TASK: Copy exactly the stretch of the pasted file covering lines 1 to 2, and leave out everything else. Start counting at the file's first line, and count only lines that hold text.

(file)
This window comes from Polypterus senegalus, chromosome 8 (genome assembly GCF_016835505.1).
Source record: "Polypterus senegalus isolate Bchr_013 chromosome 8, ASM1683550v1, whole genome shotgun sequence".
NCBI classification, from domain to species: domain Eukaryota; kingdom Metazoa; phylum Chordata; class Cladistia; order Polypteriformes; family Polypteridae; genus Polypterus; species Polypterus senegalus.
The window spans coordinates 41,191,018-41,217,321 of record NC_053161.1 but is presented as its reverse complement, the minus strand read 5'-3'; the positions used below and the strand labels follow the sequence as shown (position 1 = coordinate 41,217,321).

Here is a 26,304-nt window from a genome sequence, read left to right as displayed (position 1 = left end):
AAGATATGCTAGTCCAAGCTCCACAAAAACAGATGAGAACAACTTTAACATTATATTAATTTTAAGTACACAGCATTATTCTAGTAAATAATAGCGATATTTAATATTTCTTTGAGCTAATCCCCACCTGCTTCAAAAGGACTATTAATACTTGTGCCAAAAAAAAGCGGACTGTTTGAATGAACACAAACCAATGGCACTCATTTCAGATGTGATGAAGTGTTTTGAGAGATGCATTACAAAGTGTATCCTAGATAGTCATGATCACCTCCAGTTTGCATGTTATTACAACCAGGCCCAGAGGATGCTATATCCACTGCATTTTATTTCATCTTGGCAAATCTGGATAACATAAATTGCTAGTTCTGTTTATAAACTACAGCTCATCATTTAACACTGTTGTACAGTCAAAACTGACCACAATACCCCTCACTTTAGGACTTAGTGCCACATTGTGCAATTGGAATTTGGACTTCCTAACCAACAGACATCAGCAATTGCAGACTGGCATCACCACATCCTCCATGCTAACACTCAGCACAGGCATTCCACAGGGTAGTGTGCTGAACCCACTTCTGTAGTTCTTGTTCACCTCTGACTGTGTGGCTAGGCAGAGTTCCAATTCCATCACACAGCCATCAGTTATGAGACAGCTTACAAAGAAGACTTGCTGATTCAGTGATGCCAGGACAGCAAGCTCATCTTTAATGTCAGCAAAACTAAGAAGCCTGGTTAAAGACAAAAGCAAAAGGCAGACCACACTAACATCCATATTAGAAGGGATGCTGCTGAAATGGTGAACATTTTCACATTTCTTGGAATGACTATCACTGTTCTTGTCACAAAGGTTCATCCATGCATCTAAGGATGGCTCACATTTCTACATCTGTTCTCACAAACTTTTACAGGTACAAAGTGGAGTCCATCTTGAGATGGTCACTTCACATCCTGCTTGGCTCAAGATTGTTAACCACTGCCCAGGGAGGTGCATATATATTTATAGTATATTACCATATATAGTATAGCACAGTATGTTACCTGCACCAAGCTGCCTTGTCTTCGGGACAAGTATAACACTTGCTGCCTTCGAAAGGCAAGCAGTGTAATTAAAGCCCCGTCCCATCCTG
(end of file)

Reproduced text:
This window comes from Polypterus senegalus, chromosome 8 (genome assembly GCF_016835505.1).
Source record: "Polypterus senegalus isolate Bchr_013 chromosome 8, ASM1683550v1, whole genome shotgun sequence".